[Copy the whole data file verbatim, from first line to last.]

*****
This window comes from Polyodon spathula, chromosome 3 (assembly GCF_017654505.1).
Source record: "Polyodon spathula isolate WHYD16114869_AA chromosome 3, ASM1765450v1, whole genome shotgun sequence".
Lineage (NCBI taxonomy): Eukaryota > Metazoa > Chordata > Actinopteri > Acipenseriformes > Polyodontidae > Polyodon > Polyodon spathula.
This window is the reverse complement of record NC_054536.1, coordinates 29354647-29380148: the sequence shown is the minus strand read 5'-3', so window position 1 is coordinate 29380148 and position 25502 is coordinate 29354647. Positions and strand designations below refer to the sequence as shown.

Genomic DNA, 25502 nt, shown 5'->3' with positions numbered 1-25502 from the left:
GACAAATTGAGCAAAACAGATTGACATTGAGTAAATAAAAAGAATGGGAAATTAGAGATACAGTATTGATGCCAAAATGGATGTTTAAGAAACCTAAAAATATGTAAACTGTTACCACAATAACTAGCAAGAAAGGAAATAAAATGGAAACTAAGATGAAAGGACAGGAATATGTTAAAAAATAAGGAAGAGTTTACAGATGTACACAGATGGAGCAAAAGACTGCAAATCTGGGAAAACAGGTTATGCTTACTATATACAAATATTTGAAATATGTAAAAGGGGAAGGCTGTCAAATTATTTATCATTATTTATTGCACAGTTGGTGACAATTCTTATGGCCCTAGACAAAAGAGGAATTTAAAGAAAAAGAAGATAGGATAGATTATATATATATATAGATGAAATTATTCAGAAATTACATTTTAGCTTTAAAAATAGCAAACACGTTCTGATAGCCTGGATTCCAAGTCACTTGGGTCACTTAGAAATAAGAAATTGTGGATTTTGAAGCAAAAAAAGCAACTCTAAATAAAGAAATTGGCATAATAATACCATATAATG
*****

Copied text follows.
This window comes from Polyodon spathula, chromosome 3 (assembly GCF_017654505.1).
Source record: "Polyodon spathula isolate WHYD16114869_AA chromosome 3, ASM1765450v1, whole genome shotgun sequence".
Lineage (NCBI taxonomy): Eukaryota > Metazoa > Chordata > Actinopteri > Acipenseriformes > Polyodontidae > Polyodon > Polyodon spathula.
This window is the reverse complement of record NC_054536.1, coordinates 29354647-29380148: the sequence shown is the minus strand read 5'-3', so window position 1 is coordinate 29380148 and position 25502 is coordinate 29354647. Positions and strand designations below refer to the sequence as shown.

Genomic DNA, 25502 nt, shown 5'->3' with positions numbered 1-25502 from the left:
GACAAATTGAGCAAAACAGATTGACATTGAGTAAATAAAAAGAATGGGAAATTAGAGATACAGTATTGATGCCAAAATGGATGTTTAAGAAACCTAAAAATATGTAAACTGTTACCACAATAACTAGCAAGAAAGGAAATAAAATGGAAACTAAGATGAAAGGACAGGAATATGTTAAAAAATAAGGAAGAGTTTACAGATGTACACAGATGGAGCAAAAGACTGCAAATCTGGGAAAACAGGTTATGCTTACTATATACAAATATTTGAAATATGTAAAAGGGGAAGGCTGTCAAATTATTTATCATTATTTATTGCACAGTTGGTGACAATTCTTATGGCCCTAGACAAAAGAGGAATTTAAAGAAAAAGAAGATAGGATAGATTATATATATATATAGATGAAATTATTCAGAAATTACATTTTAGCTTTAAAAATAGCAAACACGTTCTGATAGCCTGGATTCCAAGTCACTTGGGTCACTTAGAAATAAGAAATTGTGGATTTTGAAGCAAAAAAAGCAACTCTAAATAAAGAAATTGGCATAATAATACCATATAATG